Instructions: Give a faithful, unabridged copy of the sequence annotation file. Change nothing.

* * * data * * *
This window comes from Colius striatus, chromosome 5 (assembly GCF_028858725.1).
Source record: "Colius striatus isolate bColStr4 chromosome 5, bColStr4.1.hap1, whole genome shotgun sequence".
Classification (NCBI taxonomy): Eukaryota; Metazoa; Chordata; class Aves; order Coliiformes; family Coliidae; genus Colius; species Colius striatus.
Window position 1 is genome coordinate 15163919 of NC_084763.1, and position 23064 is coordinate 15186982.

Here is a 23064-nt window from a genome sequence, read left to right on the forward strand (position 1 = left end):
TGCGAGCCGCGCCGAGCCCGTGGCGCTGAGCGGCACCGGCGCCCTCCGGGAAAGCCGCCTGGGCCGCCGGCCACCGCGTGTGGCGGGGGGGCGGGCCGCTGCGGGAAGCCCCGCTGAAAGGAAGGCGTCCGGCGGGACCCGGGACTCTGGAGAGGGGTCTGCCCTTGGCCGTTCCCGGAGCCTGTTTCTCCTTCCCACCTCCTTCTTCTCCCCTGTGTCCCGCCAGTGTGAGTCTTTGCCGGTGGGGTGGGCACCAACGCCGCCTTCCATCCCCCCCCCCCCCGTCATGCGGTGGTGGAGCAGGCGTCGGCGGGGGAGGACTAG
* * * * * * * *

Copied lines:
This window comes from Colius striatus, chromosome 5 (assembly GCF_028858725.1).
Source record: "Colius striatus isolate bColStr4 chromosome 5, bColStr4.1.hap1, whole genome shotgun sequence".
Classification (NCBI taxonomy): Eukaryota; Metazoa; Chordata; class Aves; order Coliiformes; family Coliidae; genus Colius; species Colius striatus.
Window position 1 is genome coordinate 15163919 of NC_084763.1, and position 23064 is coordinate 15186982.

Here is a 23064-nt window from a genome sequence, read left to right on the forward strand (position 1 = left end):
TGCGAGCCGCGCCGAGCCCGTGGCGCTGAGCGGCACCGGCGCCCTCCGGGAAAGCCGCCTGGGCCGCCGGCCACCGCGTGTGGCGGGGGGGCGGGCCGCTGCGGGAAGCCCCGCTGAAAGGAAGGCGTCCGGCGGGACCCGGGACTCTGGAGAGGGGTCTGCCCTTGGCCGTTCCCGGAGCCTGTTTCTCCTTCCCACCTCCTTCTTCTCCCCTGTGTCCCGCCAGTGTGAGTCTTTGCCGGTGGGGTGGGCACCAACGCCGCCTTCCATCCCCCCCCCCCCCGTCATGCGGTGGTGGAGCAGGCGTCGGCGGGGGAGGACTAG